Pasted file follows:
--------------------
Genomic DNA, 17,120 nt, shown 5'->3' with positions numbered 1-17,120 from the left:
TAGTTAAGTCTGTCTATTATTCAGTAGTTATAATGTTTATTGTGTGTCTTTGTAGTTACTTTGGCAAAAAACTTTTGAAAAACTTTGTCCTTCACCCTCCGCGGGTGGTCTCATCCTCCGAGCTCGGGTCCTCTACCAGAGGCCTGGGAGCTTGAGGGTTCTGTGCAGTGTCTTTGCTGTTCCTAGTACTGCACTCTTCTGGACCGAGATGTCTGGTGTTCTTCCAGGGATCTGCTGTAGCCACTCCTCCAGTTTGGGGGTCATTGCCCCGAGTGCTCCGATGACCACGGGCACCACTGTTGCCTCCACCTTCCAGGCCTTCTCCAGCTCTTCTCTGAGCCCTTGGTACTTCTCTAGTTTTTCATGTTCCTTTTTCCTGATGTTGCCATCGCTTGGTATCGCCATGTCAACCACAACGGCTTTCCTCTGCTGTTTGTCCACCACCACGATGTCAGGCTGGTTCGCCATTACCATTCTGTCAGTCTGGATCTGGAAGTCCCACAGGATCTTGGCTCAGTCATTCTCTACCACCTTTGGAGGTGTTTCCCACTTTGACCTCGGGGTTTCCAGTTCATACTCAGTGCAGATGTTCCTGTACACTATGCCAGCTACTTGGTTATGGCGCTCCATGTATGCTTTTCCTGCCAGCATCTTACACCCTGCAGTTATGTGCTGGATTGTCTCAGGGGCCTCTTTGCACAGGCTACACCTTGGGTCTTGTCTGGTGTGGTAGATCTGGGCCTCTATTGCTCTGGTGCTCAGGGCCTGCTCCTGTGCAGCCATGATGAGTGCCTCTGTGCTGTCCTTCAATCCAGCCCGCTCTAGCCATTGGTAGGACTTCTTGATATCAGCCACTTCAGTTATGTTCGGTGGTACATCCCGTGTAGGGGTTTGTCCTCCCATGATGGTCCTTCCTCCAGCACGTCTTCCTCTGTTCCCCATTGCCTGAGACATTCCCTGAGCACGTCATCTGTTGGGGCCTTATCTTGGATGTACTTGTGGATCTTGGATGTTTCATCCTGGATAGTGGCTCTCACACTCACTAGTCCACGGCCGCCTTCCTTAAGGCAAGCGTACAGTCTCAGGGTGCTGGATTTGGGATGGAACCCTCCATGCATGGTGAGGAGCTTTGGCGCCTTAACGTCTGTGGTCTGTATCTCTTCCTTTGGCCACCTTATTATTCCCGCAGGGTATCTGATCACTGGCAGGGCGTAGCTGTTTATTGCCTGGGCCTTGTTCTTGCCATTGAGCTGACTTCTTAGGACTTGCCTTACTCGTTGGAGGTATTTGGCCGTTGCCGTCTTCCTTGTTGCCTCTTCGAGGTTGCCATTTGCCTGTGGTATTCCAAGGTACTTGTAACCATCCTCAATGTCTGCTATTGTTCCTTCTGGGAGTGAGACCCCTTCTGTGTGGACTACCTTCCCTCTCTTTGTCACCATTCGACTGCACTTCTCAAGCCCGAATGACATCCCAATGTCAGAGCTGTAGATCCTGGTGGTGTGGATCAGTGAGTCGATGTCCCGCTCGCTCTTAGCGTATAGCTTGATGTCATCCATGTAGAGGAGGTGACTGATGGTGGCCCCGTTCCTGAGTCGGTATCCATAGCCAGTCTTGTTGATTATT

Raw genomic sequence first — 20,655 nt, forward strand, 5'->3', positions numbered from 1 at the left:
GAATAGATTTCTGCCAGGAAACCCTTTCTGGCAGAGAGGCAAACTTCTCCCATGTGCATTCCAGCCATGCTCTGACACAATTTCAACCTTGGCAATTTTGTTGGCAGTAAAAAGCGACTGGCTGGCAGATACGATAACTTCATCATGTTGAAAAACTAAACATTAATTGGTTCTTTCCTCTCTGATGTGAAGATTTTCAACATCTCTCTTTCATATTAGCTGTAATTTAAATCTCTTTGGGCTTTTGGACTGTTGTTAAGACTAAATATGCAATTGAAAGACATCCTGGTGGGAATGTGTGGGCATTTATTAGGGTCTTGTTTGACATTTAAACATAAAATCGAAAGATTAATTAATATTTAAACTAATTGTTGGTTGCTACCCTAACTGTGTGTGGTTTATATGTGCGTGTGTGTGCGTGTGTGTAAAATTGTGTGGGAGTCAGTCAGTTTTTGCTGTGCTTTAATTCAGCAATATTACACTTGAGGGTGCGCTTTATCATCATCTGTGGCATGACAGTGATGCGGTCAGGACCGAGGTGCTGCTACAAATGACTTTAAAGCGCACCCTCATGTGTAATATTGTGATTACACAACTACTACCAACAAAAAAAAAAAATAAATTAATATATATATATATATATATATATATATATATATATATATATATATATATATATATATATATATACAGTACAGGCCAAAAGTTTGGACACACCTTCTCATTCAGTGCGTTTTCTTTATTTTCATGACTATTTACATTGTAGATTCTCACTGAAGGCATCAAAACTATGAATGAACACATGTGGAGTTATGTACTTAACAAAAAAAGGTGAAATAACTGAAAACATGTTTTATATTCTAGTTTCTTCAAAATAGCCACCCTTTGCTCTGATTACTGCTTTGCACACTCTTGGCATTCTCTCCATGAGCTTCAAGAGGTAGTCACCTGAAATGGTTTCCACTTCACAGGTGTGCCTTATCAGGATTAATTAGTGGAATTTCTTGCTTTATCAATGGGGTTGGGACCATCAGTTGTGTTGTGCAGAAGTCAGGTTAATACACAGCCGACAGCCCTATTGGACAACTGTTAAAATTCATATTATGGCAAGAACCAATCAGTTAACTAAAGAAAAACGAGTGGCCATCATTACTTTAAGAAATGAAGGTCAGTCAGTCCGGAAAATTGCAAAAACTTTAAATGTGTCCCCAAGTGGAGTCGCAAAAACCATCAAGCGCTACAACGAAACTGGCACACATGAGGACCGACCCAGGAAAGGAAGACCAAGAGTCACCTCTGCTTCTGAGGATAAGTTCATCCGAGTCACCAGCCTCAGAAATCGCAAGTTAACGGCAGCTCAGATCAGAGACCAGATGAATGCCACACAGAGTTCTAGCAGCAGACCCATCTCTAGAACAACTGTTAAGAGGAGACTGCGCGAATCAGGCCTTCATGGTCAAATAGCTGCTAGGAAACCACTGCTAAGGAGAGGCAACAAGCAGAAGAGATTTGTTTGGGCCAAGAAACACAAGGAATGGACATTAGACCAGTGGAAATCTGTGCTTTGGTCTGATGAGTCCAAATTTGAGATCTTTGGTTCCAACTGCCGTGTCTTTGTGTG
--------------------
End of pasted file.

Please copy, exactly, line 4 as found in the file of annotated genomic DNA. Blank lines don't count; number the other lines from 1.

GAATAGATTTCTGCCAGGAAACCCTTTCTGGCAGAGAGGCAAACTTCTCCCATGTGCATTCCAGCCATGCTCTGACACAATTTCAACCTTGGCAATTTTGTTGGCAGTAAAAAGCGACTGGCTGGCAGATACGATAACTTCATCATGTTGAAAAACTAAACATTAATTGGTTCTTTCCTCTCTGATGTGAAGATTTTCAACATCTCTCTTTCATATTAGCTGTAATTTAAATCTCTTTGGGCTTTTGGACTGTTGTTAAGACTAAATATGCAATTGAAAGACATCCTGGTGGGAATGTGTGGGCATTTATTAGGGTCTTGTTTGACATTTAAACATAAAATCGAAAGATTAATTAATATTTAAACTAATTGTTGGTTGCTACCCTAACTGTGTGTGGTTTATATGTGCGTGTGTGTGCGTGTGTGTAAAATTGTGTGGGAGTCAGTCAGTTTTTGCTGTGCTTTAATTCAGCAATATTACACTTGAGGGTGCGCTTTATCATCATCTGTGGCATGACAGTGATGCGGTCAGGACCGAGGTGCTGCTACAAATGACTTTAAAGCGCACCCTCATGTGTAATATTGTGATTACACAACTACTACCAACAAAAAAAAAAAATAAATTAATATATATATATATATATATATATATATATATATATATATATATATATATATATATATATATATACAGTACAGGCCAAAAGTTTGGACACACCTTCTCATTCAGTGCGTTTTCTTTATTTTCATGACTATTTACATTGTAGATTCTCACTGAAGGCATCAAAACTATGAATGAACACATGTGGAGTTATGTACTTAACAAAAAAAGGTGAAATAACTGAAAACATGTTTTATATTCTAGTTTCTTCAAAATAGCCACCCTTTGCTCTGATTACTGCTTTGCACACTCTTGGCATTCTCTCCATGAGCTTCAAGAGGTAGTCACCTGAAATGGTTTCCACTTCACAGGTGTGCCTTATCAGGATTAATTAGTGGAATTTCTTGCTTTATCAATGGGGTTGGGACCATCAGTTGTGTTGTGCAGAAGTCAGGTTAATACACAGCCGACAGCCCTATTGGACAACTGTTAAAATTCATATTATGGCAAGAACCAATCAGTTAACTAAAGAAAAACGAGTGGCCATCATTACTTTAAGAAATGAAGGTCAGTCAGTCCGGAAAATTGCAAAAACTTTAAATGTGTCCCCAAGTGGAGTCGCAAAAACCATCAAGCGCTACAACGAAACTGGCACACATGAGGACCGACCCAGGAAAGGAAGACCAAGAGTCACCTCTGCTTCTGAGGATAAGTTCATCCGAGTCACCAGCCTCAGAAATCGCAAGTTAACGGCAGCTCAGATCAGAGACCAGATGAATGCCACACAGAGTTCTAGCAGCAGACCCATCTCTAGAACAACTGTTAAGAGGAGACTGCGCGAATCAGGCCTTCATGGTCAAATAGCTGCTAGGAAACCACTGCTAAGGAGAGGCAACAAGCAGAAGAGATTTGTTTGGGCCAAGAAACACAAGGAATGGACATTAGACCAGTGGAAATCTGTGCTTTGGTCTGATGAGTCCAAATTTGAGATCTTTGGTTCCAACTGCCGTGTCTTTGTGTG